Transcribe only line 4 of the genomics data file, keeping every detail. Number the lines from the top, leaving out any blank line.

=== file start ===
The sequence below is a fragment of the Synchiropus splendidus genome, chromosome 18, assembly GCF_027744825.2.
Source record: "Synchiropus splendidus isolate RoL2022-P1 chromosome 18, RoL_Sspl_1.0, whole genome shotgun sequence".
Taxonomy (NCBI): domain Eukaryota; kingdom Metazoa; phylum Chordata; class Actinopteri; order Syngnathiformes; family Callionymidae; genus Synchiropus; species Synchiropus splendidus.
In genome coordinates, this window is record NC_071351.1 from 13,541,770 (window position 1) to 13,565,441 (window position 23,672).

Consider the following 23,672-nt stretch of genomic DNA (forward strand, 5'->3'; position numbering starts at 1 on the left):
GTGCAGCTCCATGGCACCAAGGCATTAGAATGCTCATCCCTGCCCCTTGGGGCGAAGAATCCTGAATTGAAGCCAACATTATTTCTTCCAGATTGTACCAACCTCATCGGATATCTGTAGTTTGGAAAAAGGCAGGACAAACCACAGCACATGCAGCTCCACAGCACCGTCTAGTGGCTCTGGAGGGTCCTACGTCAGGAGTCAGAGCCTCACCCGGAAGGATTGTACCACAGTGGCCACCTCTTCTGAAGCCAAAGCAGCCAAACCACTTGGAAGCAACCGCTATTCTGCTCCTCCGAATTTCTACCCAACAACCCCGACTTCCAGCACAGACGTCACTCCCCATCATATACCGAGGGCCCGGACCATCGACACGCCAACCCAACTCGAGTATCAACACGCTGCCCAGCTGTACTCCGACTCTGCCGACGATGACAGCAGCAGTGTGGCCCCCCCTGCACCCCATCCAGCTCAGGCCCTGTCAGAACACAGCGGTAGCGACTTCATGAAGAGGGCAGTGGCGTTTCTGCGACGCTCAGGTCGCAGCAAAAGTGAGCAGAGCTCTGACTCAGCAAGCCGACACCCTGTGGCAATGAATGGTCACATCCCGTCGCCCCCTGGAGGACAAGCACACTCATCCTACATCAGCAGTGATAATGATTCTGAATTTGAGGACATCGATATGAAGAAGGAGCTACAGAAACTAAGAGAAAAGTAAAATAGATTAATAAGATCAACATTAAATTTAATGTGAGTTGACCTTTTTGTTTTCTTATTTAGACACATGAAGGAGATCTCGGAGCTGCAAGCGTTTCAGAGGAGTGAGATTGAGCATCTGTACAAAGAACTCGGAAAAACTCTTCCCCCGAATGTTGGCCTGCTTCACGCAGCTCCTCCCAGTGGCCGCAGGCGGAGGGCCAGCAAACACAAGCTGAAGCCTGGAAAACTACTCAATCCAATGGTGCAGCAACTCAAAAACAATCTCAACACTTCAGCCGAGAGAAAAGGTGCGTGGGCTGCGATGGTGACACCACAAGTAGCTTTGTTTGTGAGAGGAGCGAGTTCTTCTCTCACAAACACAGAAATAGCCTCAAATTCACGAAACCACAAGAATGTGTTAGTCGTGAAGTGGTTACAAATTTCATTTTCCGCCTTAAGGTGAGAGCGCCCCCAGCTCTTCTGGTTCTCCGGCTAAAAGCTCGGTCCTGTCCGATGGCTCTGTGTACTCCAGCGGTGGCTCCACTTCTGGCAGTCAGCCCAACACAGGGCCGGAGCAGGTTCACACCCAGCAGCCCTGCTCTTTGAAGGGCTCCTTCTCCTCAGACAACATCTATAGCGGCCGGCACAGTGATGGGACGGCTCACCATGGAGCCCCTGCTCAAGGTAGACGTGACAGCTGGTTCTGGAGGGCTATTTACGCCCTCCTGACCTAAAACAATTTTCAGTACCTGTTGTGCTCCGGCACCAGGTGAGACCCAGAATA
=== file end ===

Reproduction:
In genome coordinates, this window is record NC_071351.1 from 13,541,770 (window position 1) to 13,565,441 (window position 23,672).